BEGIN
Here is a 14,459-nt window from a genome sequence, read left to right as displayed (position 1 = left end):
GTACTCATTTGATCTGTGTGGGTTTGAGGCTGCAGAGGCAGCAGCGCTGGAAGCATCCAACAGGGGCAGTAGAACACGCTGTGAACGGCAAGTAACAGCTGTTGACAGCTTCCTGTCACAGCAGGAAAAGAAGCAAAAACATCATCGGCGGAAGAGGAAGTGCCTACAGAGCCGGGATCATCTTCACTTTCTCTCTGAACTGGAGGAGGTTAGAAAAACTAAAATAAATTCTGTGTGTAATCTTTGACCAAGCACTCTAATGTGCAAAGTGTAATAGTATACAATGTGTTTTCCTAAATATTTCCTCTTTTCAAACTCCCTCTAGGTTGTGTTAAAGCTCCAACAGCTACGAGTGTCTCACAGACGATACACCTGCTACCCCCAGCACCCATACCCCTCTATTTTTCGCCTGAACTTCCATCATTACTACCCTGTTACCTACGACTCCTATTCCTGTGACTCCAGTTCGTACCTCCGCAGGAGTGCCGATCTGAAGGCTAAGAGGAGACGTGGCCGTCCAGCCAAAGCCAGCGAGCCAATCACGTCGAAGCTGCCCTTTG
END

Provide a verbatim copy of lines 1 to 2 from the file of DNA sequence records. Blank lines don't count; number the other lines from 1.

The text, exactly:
Here is a 14,459-nt window from a genome sequence, read left to right as displayed (position 1 = left end):
GTACTCATTTGATCTGTGTGGGTTTGAGGCTGCAGAGGCAGCAGCGCTGGAAGCATCCAACAGGGGCAGTAGAACACGCTGTGAACGGCAAGTAACAGCTGTTGACAGCTTCCTGTCACAGCAGGAAAAGAAGCAAAAACATCATCGGCGGAAGAGGAAGTGCCTACAGAGCCGGGATCATCTTCACTTTCTCTCTGAACTGGAGGAGGTTAGAAAAACTAAAATAAATTCTGTGTGTAATCTTTGACCAAGCACTCTAATGTGCAAAGTGTAATAGTATACAATGTGTTTTCCTAAATATTTCCTCTTTTCAAACTCCCTCTAGGTTGTGTTAAAGCTCCAACAGCTACGAGTGTCTCACAGACGATACACCTGCTACCCCCAGCACCCATACCCCTCTATTTTTCGCCTGAACTTCCATCATTACTACCCTGTTACCTACGACTCCTATTCCTGTGACTCCAGTTCGTACCTCCGCAGGAGTGCCGATCTGAAGGCTAAGAGGAGACGTGGCCGTCCAGCCAAAGCCAGCGAGCCAATCACGTCGAAGCTGCCCTTTG